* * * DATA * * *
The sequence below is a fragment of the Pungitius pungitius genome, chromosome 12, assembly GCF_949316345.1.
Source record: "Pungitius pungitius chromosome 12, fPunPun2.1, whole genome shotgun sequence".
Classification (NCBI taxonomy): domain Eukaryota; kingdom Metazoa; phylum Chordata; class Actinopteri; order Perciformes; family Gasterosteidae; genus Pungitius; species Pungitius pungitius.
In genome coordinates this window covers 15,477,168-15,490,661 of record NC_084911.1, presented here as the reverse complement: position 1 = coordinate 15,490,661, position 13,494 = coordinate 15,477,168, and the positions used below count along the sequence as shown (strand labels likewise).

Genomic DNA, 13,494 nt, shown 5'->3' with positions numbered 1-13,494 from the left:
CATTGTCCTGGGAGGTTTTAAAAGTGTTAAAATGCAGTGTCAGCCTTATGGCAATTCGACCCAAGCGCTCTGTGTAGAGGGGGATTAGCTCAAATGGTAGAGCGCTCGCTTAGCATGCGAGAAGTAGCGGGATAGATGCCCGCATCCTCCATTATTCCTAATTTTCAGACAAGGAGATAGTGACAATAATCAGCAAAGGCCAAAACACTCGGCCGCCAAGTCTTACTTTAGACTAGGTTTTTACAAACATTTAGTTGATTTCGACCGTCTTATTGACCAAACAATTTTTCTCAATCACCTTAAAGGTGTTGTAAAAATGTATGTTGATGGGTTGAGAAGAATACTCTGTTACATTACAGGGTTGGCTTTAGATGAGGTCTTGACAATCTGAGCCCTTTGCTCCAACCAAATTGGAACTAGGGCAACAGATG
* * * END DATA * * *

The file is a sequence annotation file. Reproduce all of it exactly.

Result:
The sequence below is a fragment of the Pungitius pungitius genome, chromosome 12, assembly GCF_949316345.1.
Source record: "Pungitius pungitius chromosome 12, fPunPun2.1, whole genome shotgun sequence".
Classification (NCBI taxonomy): domain Eukaryota; kingdom Metazoa; phylum Chordata; class Actinopteri; order Perciformes; family Gasterosteidae; genus Pungitius; species Pungitius pungitius.
In genome coordinates this window covers 15,477,168-15,490,661 of record NC_084911.1, presented here as the reverse complement: position 1 = coordinate 15,490,661, position 13,494 = coordinate 15,477,168, and the positions used below count along the sequence as shown (strand labels likewise).

Genomic DNA, 13,494 nt, shown 5'->3' with positions numbered 1-13,494 from the left:
CATTGTCCTGGGAGGTTTTAAAAGTGTTAAAATGCAGTGTCAGCCTTATGGCAATTCGACCCAAGCGCTCTGTGTAGAGGGGGATTAGCTCAAATGGTAGAGCGCTCGCTTAGCATGCGAGAAGTAGCGGGATAGATGCCCGCATCCTCCATTATTCCTAATTTTCAGACAAGGAGATAGTGACAATAATCAGCAAAGGCCAAAACACTCGGCCGCCAAGTCTTACTTTAGACTAGGTTTTTACAAACATTTAGTTGATTTCGACCGTCTTATTGACCAAACAATTTTTCTCAATCACCTTAAAGGTGTTGTAAAAATGTATGTTGATGGGTTGAGAAGAATACTCTGTTACATTACAGGGTTGGCTTTAGATGAGGTCTTGACAATCTGAGCCCTTTGCTCCAACCAAATTGGAACTAGGGCAACAGATG